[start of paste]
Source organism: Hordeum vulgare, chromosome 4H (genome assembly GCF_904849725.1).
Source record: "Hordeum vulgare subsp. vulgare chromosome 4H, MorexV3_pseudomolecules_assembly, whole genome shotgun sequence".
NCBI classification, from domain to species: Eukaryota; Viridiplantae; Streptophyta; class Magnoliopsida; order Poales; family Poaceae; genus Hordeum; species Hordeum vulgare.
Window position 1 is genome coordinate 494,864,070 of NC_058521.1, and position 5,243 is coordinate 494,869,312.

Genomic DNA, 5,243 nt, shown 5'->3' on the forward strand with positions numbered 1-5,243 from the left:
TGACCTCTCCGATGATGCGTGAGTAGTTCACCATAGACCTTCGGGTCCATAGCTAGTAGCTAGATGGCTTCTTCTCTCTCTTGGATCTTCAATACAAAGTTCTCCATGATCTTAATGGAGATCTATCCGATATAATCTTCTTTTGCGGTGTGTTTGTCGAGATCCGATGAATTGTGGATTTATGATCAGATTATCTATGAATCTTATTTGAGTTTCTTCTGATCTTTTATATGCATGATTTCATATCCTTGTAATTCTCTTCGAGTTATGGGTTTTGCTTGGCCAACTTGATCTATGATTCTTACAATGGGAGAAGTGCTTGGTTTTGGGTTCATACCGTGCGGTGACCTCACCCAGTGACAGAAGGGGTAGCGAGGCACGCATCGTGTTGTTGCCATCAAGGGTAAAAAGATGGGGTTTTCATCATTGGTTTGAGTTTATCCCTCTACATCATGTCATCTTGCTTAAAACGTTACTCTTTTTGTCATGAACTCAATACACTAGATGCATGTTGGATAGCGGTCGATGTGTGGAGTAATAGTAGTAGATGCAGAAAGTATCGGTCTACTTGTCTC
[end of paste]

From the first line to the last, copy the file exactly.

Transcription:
Source organism: Hordeum vulgare, chromosome 4H (genome assembly GCF_904849725.1).
Source record: "Hordeum vulgare subsp. vulgare chromosome 4H, MorexV3_pseudomolecules_assembly, whole genome shotgun sequence".
NCBI classification, from domain to species: Eukaryota; Viridiplantae; Streptophyta; class Magnoliopsida; order Poales; family Poaceae; genus Hordeum; species Hordeum vulgare.
Window position 1 is genome coordinate 494,864,070 of NC_058521.1, and position 5,243 is coordinate 494,869,312.

Genomic DNA, 5,243 nt, shown 5'->3' on the forward strand with positions numbered 1-5,243 from the left:
TGACCTCTCCGATGATGCGTGAGTAGTTCACCATAGACCTTCGGGTCCATAGCTAGTAGCTAGATGGCTTCTTCTCTCTCTTGGATCTTCAATACAAAGTTCTCCATGATCTTAATGGAGATCTATCCGATATAATCTTCTTTTGCGGTGTGTTTGTCGAGATCCGATGAATTGTGGATTTATGATCAGATTATCTATGAATCTTATTTGAGTTTCTTCTGATCTTTTATATGCATGATTTCATATCCTTGTAATTCTCTTCGAGTTATGGGTTTTGCTTGGCCAACTTGATCTATGATTCTTACAATGGGAGAAGTGCTTGGTTTTGGGTTCATACCGTGCGGTGACCTCACCCAGTGACAGAAGGGGTAGCGAGGCACGCATCGTGTTGTTGCCATCAAGGGTAAAAAGATGGGGTTTTCATCATTGGTTTGAGTTTATCCCTCTACATCATGTCATCTTGCTTAAAACGTTACTCTTTTTGTCATGAACTCAATACACTAGATGCATGTTGGATAGCGGTCGATGTGTGGAGTAATAGTAGTAGATGCAGAAAGTATCGGTCTACTTGTCTC